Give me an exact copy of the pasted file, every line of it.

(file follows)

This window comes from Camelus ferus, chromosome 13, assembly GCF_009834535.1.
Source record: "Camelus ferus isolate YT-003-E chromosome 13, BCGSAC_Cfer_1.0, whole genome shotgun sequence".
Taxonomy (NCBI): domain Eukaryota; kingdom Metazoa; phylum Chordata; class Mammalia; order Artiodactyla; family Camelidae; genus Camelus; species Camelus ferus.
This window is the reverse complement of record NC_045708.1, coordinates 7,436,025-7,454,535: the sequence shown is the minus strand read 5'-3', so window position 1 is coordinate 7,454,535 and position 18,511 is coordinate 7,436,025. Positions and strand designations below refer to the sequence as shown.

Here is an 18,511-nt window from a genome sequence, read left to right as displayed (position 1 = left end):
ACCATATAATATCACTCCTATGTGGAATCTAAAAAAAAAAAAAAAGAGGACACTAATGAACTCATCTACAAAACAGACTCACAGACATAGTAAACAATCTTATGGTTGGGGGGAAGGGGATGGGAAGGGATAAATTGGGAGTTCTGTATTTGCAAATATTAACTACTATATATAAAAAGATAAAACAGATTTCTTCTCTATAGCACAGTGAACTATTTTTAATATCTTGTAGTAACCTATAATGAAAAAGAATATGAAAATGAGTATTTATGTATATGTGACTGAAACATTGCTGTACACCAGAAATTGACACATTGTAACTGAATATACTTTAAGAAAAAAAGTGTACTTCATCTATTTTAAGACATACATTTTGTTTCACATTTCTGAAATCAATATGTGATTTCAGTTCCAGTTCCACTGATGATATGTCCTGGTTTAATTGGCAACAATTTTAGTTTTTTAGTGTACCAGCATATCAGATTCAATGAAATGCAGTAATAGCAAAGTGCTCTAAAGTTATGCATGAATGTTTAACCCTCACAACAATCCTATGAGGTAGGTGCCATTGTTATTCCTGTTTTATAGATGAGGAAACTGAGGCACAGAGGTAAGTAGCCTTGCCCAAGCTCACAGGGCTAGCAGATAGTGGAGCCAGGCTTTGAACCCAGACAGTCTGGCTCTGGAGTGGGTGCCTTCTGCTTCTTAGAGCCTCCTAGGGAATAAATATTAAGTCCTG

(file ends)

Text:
This window comes from Camelus ferus, chromosome 13, assembly GCF_009834535.1.
Source record: "Camelus ferus isolate YT-003-E chromosome 13, BCGSAC_Cfer_1.0, whole genome shotgun sequence".
Taxonomy (NCBI): domain Eukaryota; kingdom Metazoa; phylum Chordata; class Mammalia; order Artiodactyla; family Camelidae; genus Camelus; species Camelus ferus.
This window is the reverse complement of record NC_045708.1, coordinates 7,436,025-7,454,535: the sequence shown is the minus strand read 5'-3', so window position 1 is coordinate 7,454,535 and position 18,511 is coordinate 7,436,025. Positions and strand designations below refer to the sequence as shown.

Here is an 18,511-nt window from a genome sequence, read left to right as displayed (position 1 = left end):
ACCATATAATATCACTCCTATGTGGAATCTAAAAAAAAAAAAAAAGAGGACACTAATGAACTCATCTACAAAACAGACTCACAGACATAGTAAACAATCTTATGGTTGGGGGGAAGGGGATGGGAAGGGATAAATTGGGAGTTCTGTATTTGCAAATATTAACTACTATATATAAAAAGATAAAACAGATTTCTTCTCTATAGCACAGTGAACTATTTTTAATATCTTGTAGTAACCTATAATGAAAAAGAATATGAAAATGAGTATTTATGTATATGTGACTGAAACATTGCTGTACACCAGAAATTGACACATTGTAACTGAATATACTTTAAGAAAAAAAGTGTACTTCATCTATTTTAAGACATACATTTTGTTTCACATTTCTGAAATCAATATGTGATTTCAGTTCCAGTTCCACTGATGATATGTCCTGGTTTAATTGGCAACAATTTTAGTTTTTTAGTGTACCAGCATATCAGATTCAATGAAATGCAGTAATAGCAAAGTGCTCTAAAGTTATGCATGAATGTTTAACCCTCACAACAATCCTATGAGGTAGGTGCCATTGTTATTCCTGTTTTATAGATGAGGAAACTGAGGCACAGAGGTAAGTAGCCTTGCCCAAGCTCACAGGGCTAGCAGATAGTGGAGCCAGGCTTTGAACCCAGACAGTCTGGCTCTGGAGTGGGTGCCTTCTGCTTCTTAGAGCCTCCTAGGGAATAAATATTAAGTCCTG